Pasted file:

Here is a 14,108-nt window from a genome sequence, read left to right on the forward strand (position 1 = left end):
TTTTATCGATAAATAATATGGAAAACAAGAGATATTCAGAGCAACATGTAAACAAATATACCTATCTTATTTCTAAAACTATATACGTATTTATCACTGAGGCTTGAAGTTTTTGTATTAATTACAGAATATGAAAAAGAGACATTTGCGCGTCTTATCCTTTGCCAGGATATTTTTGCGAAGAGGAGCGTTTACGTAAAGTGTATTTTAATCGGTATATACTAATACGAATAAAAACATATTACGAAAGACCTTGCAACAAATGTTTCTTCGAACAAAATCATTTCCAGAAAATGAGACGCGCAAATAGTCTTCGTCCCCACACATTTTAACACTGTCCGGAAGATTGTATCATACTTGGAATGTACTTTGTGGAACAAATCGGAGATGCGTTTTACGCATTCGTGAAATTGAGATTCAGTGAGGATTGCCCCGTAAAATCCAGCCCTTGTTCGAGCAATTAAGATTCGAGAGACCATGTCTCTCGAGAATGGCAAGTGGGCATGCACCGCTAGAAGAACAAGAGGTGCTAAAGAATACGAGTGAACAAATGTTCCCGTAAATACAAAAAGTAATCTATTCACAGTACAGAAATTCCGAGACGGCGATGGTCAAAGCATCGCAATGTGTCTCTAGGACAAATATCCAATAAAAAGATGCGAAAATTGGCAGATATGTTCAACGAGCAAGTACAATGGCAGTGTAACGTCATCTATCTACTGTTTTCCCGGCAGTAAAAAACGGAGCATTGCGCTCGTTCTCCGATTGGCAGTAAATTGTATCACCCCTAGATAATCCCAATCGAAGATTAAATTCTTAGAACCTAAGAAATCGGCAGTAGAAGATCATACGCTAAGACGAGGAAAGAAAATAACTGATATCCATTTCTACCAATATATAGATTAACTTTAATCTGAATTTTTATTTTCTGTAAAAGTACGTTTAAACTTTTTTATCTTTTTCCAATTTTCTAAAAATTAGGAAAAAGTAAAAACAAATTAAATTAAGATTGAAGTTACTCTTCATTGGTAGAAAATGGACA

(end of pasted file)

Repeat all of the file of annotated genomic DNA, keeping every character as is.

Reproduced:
Here is a 14,108-nt window from a genome sequence, read left to right on the forward strand (position 1 = left end):
TTTTATCGATAAATAATATGGAAAACAAGAGATATTCAGAGCAACATGTAAACAAATATACCTATCTTATTTCTAAAACTATATACGTATTTATCACTGAGGCTTGAAGTTTTTGTATTAATTACAGAATATGAAAAAGAGACATTTGCGCGTCTTATCCTTTGCCAGGATATTTTTGCGAAGAGGAGCGTTTACGTAAAGTGTATTTTAATCGGTATATACTAATACGAATAAAAACATATTACGAAAGACCTTGCAACAAATGTTTCTTCGAACAAAATCATTTCCAGAAAATGAGACGCGCAAATAGTCTTCGTCCCCACACATTTTAACACTGTCCGGAAGATTGTATCATACTTGGAATGTACTTTGTGGAACAAATCGGAGATGCGTTTTACGCATTCGTGAAATTGAGATTCAGTGAGGATTGCCCCGTAAAATCCAGCCCTTGTTCGAGCAATTAAGATTCGAGAGACCATGTCTCTCGAGAATGGCAAGTGGGCATGCACCGCTAGAAGAACAAGAGGTGCTAAAGAATACGAGTGAACAAATGTTCCCGTAAATACAAAAAGTAATCTATTCACAGTACAGAAATTCCGAGACGGCGATGGTCAAAGCATCGCAATGTGTCTCTAGGACAAATATCCAATAAAAAGATGCGAAAATTGGCAGATATGTTCAACGAGCAAGTACAATGGCAGTGTAACGTCATCTATCTACTGTTTTCCCGGCAGTAAAAAACGGAGCATTGCGCTCGTTCTCCGATTGGCAGTAAATTGTATCACCCCTAGATAATCCCAATCGAAGATTAAATTCTTAGAACCTAAGAAATCGGCAGTAGAAGATCATACGCTAAGACGAGGAAAGAAAATAACTGATATCCATTTCTACCAATATATAGATTAACTTTAATCTGAATTTTTATTTTCTGTAAAAGTACGTTTAAACTTTTTTATCTTTTTCCAATTTTCTAAAAATTAGGAAAAAGTAAAAACAAATTAAATTAAGATTGAAGTTACTCTTCATTGGTAGAAAATGGACA